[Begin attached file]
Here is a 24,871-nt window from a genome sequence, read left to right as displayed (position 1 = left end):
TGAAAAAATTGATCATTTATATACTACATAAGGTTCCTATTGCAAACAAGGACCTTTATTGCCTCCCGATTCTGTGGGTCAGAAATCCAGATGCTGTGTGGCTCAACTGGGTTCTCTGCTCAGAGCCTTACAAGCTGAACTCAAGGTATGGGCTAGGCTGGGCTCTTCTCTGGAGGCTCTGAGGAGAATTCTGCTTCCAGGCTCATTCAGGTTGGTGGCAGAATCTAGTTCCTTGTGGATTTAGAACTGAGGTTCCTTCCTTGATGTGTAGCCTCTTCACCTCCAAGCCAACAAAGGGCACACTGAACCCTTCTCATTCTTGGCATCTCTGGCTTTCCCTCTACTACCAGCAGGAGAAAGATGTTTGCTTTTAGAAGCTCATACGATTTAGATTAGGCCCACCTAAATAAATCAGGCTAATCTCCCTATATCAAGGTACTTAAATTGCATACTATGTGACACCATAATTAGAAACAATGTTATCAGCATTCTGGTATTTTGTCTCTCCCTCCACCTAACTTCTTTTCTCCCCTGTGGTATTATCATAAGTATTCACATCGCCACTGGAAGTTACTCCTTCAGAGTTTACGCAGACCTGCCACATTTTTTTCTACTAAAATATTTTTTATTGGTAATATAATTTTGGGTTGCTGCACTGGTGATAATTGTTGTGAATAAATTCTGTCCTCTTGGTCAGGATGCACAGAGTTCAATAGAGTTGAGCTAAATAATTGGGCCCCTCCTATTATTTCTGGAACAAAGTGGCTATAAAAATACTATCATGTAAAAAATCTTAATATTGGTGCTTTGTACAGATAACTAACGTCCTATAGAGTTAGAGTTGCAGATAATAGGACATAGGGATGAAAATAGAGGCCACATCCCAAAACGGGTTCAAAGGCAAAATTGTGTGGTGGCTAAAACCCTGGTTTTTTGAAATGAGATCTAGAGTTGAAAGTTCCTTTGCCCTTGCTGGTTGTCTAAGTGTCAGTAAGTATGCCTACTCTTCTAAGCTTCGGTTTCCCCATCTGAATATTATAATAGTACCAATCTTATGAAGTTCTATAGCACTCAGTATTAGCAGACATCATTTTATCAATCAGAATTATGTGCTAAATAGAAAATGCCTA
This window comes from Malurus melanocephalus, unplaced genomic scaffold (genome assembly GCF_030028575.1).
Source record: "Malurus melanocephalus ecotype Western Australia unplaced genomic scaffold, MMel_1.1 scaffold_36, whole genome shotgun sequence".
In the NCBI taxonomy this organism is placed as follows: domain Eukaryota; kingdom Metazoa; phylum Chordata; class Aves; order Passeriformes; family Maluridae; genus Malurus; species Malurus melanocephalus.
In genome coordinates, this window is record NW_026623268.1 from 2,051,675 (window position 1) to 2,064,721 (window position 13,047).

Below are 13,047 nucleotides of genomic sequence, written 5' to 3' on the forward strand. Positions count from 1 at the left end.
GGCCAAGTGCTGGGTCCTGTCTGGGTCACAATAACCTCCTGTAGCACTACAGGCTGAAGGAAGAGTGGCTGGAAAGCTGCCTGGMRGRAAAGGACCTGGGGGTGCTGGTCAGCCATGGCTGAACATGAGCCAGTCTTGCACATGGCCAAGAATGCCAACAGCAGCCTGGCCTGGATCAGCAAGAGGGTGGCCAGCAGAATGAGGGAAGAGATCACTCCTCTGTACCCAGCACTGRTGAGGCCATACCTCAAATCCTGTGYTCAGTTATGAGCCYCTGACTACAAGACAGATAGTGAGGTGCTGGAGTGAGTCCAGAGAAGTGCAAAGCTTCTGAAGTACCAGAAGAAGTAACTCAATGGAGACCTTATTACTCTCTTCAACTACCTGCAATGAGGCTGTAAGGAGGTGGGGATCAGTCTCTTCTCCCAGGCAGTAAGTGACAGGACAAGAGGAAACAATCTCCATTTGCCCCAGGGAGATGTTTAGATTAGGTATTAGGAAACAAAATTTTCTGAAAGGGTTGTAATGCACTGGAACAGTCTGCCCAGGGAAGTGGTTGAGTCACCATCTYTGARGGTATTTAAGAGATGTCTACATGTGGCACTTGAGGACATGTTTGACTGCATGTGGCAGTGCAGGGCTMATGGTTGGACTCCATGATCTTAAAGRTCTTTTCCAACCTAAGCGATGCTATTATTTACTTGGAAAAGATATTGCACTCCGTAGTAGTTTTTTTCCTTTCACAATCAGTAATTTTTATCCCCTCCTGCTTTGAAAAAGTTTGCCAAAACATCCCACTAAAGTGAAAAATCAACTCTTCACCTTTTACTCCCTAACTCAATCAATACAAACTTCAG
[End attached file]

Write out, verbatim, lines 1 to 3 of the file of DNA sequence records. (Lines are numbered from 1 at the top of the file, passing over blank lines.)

Here is a 24,871-nt window from a genome sequence, read left to right as displayed (position 1 = left end):
TGAAAAAATTGATCATTTATATACTACATAAGGTTCCTATTGCAAACAAGGACCTTTATTGCCTCCCGATTCTGTGGGTCAGAAATCCAGATGCTGTGTGGCTCAACTGGGTTCTCTGCTCAGAGCCTTACAAGCTGAACTCAAGGTATGGGCTAGGCTGGGCTCTTCTCTGGAGGCTCTGAGGAGAATTCTGCTTCCAGGCTCATTCAGGTTGGTGGCAGAATCTAGTTCCTTGTGGATTTAGAACTGAGGTTCCTTCCTTGATGTGTAGCCTCTTCACCTCCAAGCCAACAAAGGGCACACTGAACCCTTCTCATTCTTGGCATCTCTGGCTTTCCCTCTACTACCAGCAGGAGAAAGATGTTTGCTTTTAGAAGCTCATACGATTTAGATTAGGCCCACCTAAATAAATCAGGCTAATCTCCCTATATCAAGGTACTTAAATTGCATACTATGTGACACCATAATTAGAAACAATGTTATCAGCATTCTGGTATTTTGTCTCTCCCTCCACCTAACTTCTTTTCTCCCCTGTGGTATTATCATAAGTATTCACATCGCCACTGGAAGTTACTCCTTCAGAGTTTACGCAGACCTGCCACATTTTTTTCTACTAAAATATTTTTTATTGGTAATATAATTTTGGGTTGCTGCACTGGTGATAATTGTTGTGAATAAATTCTGTCCTCTTGGTCAGGATGCACAGAGTTCAATAGAGTTGAGCTAAATAATTGGGCCCCTCCTATTATTTCTGGAACAAAGTGGCTATAAAAATACTATCATGTAAAAAATCTTAATATTGGTGCTTTGTACAGATAACTAACGTCCTATAGAGTTAGAGTTGCAGATAATAGGACATAGGGATGAAAATAGAGGCCACATCCCAAAACGGGTTCAAAGGCAAAATTGTGTGGTGGCTAAAACCCTGGTTTTTTGAAATGAGATCTAGAGTTGAAAGTTCCTTTGCCCTTGCTGGTTGTCTAAGTGTCAGTAAGTATGCCTACTCTTCTAAGCTTCGGTTTCCCCATCTGAATATTATAATAGTACCAATCTTATGAAGTTCTATAGCACTCAGTATTAGCAGACATCATTTTATCAATCAGAATTATGTGCTAAATAGAAAATGCCTA
This window comes from Malurus melanocephalus, unplaced genomic scaffold (genome assembly GCF_030028575.1).